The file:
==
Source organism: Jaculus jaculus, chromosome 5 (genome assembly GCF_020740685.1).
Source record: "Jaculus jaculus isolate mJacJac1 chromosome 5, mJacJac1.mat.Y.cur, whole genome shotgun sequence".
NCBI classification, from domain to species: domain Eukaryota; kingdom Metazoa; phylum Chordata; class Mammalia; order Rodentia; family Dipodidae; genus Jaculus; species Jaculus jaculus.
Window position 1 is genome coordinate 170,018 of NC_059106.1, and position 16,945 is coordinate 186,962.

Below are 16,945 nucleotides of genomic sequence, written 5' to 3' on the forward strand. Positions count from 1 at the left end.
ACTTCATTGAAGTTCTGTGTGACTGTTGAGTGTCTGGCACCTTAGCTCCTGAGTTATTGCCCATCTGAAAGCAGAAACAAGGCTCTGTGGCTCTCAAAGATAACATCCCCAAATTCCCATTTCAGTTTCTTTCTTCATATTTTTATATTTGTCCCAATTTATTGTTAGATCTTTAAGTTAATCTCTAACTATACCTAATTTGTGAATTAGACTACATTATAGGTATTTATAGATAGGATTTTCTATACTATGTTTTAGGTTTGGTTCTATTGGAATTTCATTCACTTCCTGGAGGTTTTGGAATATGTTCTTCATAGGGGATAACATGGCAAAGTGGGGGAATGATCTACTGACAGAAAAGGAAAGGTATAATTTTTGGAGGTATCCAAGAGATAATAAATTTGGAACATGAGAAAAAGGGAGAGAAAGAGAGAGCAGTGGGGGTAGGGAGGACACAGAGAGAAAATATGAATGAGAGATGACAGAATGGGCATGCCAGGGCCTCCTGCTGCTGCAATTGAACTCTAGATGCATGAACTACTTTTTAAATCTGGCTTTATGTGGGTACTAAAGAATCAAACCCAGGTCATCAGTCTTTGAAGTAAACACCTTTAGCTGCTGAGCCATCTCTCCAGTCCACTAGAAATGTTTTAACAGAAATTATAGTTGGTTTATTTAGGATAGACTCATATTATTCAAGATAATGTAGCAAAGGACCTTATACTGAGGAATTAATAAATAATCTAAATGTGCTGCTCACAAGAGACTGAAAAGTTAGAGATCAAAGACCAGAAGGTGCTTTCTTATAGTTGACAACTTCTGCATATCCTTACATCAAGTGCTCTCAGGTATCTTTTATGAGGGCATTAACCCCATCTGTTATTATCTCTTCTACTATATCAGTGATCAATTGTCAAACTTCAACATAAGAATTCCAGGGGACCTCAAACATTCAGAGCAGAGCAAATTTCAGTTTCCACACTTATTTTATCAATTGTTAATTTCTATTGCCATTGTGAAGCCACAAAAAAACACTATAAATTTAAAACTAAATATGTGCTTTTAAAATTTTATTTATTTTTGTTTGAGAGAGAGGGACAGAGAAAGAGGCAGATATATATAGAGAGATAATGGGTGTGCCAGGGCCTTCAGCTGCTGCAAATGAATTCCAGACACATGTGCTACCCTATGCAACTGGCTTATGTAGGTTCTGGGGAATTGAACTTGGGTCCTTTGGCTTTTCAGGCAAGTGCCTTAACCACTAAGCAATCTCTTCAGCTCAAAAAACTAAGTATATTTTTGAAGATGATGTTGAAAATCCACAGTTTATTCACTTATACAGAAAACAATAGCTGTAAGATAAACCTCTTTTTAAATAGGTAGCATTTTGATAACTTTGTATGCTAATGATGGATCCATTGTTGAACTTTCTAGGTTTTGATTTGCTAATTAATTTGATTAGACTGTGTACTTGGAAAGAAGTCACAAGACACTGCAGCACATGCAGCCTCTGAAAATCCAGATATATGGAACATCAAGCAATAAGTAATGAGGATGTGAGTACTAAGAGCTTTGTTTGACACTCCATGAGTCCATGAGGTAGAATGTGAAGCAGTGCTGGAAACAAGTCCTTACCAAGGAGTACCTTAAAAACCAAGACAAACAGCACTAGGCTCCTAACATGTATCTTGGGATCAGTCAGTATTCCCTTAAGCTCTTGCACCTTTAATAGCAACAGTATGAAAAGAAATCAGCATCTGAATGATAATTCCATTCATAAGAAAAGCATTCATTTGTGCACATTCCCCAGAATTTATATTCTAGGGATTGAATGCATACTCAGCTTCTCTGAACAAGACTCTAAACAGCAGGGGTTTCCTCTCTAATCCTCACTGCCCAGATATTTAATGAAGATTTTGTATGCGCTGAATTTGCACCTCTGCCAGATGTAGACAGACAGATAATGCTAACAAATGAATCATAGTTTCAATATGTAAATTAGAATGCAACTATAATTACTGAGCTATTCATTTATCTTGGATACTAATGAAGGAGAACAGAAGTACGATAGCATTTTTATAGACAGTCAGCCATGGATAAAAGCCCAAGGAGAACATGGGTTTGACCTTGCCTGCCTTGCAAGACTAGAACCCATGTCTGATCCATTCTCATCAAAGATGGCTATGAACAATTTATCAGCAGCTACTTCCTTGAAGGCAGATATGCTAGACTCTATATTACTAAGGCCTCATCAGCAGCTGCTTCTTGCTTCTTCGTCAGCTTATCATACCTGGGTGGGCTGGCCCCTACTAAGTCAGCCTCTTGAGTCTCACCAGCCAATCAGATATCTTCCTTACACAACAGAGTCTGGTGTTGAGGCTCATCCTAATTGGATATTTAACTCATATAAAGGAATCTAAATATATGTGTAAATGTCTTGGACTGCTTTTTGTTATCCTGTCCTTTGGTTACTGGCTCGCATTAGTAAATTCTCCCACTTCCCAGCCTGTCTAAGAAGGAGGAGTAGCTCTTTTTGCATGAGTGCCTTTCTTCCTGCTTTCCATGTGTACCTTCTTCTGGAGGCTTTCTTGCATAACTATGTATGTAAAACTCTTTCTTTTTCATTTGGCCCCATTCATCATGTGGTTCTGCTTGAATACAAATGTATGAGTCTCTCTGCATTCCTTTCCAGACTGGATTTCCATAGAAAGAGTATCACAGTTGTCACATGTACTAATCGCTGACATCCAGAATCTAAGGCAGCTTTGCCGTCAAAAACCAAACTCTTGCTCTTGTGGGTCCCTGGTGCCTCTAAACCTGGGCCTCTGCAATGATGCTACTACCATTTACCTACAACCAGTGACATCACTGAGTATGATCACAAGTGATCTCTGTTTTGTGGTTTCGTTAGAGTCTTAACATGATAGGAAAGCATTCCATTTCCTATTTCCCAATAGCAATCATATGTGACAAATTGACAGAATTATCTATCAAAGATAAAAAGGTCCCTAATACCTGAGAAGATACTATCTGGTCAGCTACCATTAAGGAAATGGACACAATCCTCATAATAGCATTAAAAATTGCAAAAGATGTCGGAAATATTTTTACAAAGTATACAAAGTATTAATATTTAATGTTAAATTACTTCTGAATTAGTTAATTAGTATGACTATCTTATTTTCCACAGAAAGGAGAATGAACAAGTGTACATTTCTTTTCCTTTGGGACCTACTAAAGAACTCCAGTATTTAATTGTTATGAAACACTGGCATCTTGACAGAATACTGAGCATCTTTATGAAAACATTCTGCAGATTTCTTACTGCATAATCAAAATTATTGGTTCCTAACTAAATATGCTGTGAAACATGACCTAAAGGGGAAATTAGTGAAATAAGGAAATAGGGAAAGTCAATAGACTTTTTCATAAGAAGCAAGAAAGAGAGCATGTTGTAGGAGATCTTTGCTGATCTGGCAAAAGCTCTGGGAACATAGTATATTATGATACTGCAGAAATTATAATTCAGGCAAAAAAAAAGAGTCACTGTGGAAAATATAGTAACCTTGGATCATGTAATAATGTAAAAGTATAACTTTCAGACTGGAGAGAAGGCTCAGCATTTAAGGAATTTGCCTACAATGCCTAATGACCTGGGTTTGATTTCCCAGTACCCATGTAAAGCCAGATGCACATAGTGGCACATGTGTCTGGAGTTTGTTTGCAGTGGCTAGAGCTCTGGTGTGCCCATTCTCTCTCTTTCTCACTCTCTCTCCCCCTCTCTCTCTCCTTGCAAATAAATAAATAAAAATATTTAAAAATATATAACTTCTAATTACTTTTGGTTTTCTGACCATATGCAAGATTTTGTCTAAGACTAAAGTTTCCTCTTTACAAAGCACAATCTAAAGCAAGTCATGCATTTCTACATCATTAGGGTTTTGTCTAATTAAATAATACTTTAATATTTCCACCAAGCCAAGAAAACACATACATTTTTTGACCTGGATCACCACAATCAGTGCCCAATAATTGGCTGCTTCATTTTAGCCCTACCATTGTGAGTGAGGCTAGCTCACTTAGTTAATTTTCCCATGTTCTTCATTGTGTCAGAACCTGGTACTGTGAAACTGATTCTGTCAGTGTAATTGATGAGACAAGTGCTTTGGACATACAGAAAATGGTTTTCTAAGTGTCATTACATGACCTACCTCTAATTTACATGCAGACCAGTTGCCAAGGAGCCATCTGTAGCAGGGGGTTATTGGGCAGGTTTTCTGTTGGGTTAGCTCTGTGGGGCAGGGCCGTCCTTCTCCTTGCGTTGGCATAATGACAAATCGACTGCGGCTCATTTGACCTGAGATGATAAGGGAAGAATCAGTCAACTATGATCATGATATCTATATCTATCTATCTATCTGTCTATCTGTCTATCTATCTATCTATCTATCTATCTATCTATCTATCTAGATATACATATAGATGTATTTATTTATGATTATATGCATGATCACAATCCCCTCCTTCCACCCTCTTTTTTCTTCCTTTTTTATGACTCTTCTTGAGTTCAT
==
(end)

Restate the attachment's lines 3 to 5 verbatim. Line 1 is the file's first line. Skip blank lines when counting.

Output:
NCBI classification, from domain to species: domain Eukaryota; kingdom Metazoa; phylum Chordata; class Mammalia; order Rodentia; family Dipodidae; genus Jaculus; species Jaculus jaculus.
Window position 1 is genome coordinate 170,018 of NC_059106.1, and position 16,945 is coordinate 186,962.

Below are 16,945 nucleotides of genomic sequence, written 5' to 3' on the forward strand. Positions count from 1 at the left end.